There’s an important scene in my new novel that takes place in an antiquarian bookstore. I was working on the scene the other day, trying to bring it to life. Specifically I was trying to figure out what old books smell like. Dusty? Yes. Leathery? Sometimes. Honey? No, but I felt sure there was something sweet about the aroma. What was the missing ingredient?
I own a number of old books, so I tried sniffing them. But that didn’t get me anywhere. Except I began to sneeze a lot.
Then I thought, why not google it? Lo and behold, it turns out that there is actually a scientific study underway to document the smells of old books. In fact, there is something called a Historic Book Odor Wheel. (There is also a group of people known as library smellers.)
The science of old books
According to an article in Smithsonian Magazine, a heritage science team from the University of London presented an assortment of people with eight different smells. One of the smells was an historic books scent (unlabeled). The other aromas ranged from coffee to fish. Participants were given a list of 21 descriptive words they could use to describe the different aromas. (Though they could add in their own words, if they wanted.)
The words most often used to describe old books were chocolate, coffee, old, woody, smoky and earthy. Which was good to know, except that none of those described the missing word I was trying to find.
You know how aggravating that is? When you’re trying to pinpoint a word and you can’t figure it out?
The missing piece
So I kept on thinking, and I found myself remembering a story my grandfather used to tell about a friend of his who had a drinking problem. The friend’s wife forbade him to have any liquor in the house, but he got around her by drinking the vanilla from the pantry. Vanilla has a high alcohol content.
I researched further and it turns out that, according to the International League for Antiquarian Booksellers, “lignin, which is present in all wood-based paper, is closely related to vanillin. As it breaks down, the lignin grants old books that faint vanilla scent.”
Voila! That was the scent I was trying to pin down. Vanilla!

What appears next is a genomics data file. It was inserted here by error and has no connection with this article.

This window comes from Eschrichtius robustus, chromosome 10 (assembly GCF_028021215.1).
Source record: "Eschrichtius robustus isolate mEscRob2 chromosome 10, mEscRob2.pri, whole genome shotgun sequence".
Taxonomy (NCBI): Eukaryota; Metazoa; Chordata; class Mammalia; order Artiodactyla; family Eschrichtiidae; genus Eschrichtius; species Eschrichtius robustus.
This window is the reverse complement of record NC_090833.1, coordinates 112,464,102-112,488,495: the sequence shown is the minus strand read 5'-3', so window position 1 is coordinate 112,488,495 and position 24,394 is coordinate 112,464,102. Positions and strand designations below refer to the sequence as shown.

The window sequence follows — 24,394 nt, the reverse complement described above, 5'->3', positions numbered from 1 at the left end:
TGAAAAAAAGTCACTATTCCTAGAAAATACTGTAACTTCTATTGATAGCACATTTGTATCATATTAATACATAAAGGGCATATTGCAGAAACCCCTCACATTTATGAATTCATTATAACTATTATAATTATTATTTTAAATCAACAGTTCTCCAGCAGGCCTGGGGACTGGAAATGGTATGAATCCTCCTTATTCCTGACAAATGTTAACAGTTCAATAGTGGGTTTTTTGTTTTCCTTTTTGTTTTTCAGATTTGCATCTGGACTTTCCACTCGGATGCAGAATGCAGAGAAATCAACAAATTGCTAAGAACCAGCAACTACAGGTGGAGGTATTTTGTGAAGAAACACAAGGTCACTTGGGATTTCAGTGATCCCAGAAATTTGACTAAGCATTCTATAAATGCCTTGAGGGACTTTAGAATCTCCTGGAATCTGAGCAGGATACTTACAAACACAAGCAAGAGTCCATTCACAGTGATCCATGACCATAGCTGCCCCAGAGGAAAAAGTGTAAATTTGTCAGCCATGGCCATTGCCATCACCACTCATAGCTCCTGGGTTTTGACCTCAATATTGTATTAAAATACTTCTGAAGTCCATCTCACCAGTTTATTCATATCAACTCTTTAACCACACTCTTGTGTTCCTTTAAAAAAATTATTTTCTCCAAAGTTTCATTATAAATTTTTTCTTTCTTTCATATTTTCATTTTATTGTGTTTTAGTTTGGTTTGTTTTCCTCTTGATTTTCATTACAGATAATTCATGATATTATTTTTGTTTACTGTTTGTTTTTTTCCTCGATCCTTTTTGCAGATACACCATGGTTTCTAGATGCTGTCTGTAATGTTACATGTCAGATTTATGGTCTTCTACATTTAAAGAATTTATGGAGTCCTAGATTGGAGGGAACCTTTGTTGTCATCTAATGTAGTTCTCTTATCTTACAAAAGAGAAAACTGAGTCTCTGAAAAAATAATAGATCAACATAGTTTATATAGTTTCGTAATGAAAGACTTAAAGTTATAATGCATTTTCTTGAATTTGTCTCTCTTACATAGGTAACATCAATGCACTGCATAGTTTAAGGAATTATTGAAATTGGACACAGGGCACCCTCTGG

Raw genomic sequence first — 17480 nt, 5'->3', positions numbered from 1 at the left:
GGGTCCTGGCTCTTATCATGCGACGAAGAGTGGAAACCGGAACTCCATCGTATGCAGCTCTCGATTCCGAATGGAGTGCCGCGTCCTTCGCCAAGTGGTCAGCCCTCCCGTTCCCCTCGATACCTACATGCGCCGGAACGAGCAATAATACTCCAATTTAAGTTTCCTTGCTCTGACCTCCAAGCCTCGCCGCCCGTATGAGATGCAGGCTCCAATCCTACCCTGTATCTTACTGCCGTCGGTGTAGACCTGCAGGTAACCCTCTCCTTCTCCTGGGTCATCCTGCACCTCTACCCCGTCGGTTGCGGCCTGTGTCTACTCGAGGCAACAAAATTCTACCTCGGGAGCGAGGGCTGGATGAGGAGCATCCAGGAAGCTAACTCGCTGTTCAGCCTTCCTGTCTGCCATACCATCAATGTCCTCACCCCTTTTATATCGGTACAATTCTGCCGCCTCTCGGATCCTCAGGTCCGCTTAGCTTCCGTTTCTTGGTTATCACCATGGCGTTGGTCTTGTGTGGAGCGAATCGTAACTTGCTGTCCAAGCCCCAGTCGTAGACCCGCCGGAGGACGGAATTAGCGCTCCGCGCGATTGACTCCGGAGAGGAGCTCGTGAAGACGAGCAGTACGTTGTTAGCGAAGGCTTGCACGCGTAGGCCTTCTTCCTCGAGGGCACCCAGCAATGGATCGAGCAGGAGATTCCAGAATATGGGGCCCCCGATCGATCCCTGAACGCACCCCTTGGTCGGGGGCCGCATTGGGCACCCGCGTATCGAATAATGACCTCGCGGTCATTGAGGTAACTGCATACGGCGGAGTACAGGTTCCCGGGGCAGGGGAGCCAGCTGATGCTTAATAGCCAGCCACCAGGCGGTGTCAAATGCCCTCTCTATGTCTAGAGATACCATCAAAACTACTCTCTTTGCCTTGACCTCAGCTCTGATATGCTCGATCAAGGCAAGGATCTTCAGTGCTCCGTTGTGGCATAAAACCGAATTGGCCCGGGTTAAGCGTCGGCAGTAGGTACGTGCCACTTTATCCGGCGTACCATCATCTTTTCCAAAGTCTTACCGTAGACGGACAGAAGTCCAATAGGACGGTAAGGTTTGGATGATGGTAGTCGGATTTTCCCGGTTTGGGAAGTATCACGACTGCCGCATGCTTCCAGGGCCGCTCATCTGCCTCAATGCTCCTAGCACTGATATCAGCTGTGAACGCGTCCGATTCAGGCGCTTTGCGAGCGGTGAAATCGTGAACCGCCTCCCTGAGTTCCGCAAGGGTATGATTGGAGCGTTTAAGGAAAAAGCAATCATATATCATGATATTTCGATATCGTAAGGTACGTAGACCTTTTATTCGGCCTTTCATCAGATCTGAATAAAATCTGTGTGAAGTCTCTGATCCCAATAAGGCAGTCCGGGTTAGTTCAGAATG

How about you? What do you think old books smell like?
Susan Breen is the author of the Maggie Dove mystery series. Her stories have been published in Alfred Hitchcock’s Mystery Magazine and Ellery Queen’s Mystery Magazine. She teaches novel-writing at Gotham Writers and is on the staff of the New York Write to Pitch Conference. www.susanjbreen.com
Susan, I must admit that I’ve never given this much thought. Offhand, I would say dusty and musty (are they the same?). Maybe because I’m likely to start sneezing around dust I’ve never really been able to smell anything else.
I don’t know if dusty and musty are the same. Perhaps I’ll google that!
Hmmm…. Never thought of vanilla in relation! I think musty/earthy is the closest though those aren’t necessarily nice, and old books smell like every wonderful vacation I ever had. Maybe that’s the way to describe that smell! A memory word.
I’d always assumed it was a mixture of human oil and dust. Your body excretes oils which is why archivists wear gloves when handling old things.
To me it’s an earthy and dusty smell. Vanilla comes close.
Never thought of human oil, though that makes sense. This scene is getting longer and longer. 🙂
I know this doesn’t help an author one bit, but I know it when I smell it.
Libraries don’t have it, but used bookstores do!
That’s an interesting point. So true!
What a fascinating idea, and such a great detail to add to a scene. That’s why your books are so good!
Susan this had me sniffing my shelves of old collectibles— yes! Among that earthy woody scent was a hint of vanilla—who knew?
Thanks for pointing out the lengths writers go to for just the right evocative word.
Thank you for agreeing with me, Marni! I kept thinking it couldn’t possibly be vanilla.
What a fascinating blog! I always ateuggle to describe the scent of an antiques shop…the aroma of my childhood. There’s always a top note of mildew.
Love that, Connie. Think my character comes around to associating it with her childhood too.